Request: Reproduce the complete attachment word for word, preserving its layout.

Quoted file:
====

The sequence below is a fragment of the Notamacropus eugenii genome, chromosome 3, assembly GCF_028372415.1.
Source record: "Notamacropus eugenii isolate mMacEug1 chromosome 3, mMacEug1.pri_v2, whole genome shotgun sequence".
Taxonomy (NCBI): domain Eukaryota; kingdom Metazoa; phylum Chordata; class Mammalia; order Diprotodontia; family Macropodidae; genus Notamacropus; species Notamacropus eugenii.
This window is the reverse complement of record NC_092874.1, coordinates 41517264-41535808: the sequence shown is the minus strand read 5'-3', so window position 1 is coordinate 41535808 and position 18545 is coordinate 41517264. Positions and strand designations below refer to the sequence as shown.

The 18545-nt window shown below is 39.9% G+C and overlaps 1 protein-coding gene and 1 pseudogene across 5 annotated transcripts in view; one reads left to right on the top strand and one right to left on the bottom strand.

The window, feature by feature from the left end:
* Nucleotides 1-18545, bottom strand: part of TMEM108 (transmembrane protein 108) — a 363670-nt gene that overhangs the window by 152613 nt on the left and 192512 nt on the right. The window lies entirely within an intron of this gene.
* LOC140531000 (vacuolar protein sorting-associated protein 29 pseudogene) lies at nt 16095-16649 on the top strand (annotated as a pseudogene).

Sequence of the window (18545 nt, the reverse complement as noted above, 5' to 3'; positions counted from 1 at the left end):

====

The sequence below is a fragment of the Notamacropus eugenii genome, chromosome 3, assembly GCF_028372415.1.
Source record: "Notamacropus eugenii isolate mMacEug1 chromosome 3, mMacEug1.pri_v2, whole genome shotgun sequence".
Taxonomy (NCBI): domain Eukaryota; kingdom Metazoa; phylum Chordata; class Mammalia; order Diprotodontia; family Macropodidae; genus Notamacropus; species Notamacropus eugenii.
This window is the reverse complement of record NC_092874.1, coordinates 41517264-41535808: the sequence shown is the minus strand read 5'-3', so window position 1 is coordinate 41535808 and position 18545 is coordinate 41517264. Positions and strand designations below refer to the sequence as shown.

The 18545-nt window shown below is 39.9% G+C and overlaps 1 protein-coding gene and 1 pseudogene across 5 annotated transcripts in view; one reads left to right on the top strand and one right to left on the bottom strand.

The window, feature by feature from the left end:
* Nucleotides 1-18545, bottom strand: part of TMEM108 (transmembrane protein 108) — a 363670-nt gene that overhangs the window by 152613 nt on the left and 192512 nt on the right. The window lies entirely within an intron of this gene.
* LOC140531000 (vacuolar protein sorting-associated protein 29 pseudogene) lies at nt 16095-16649 on the top strand (annotated as a pseudogene).

Sequence of the window (18545 nt, the reverse complement as noted above, 5' to 3'; positions counted from 1 at the left end):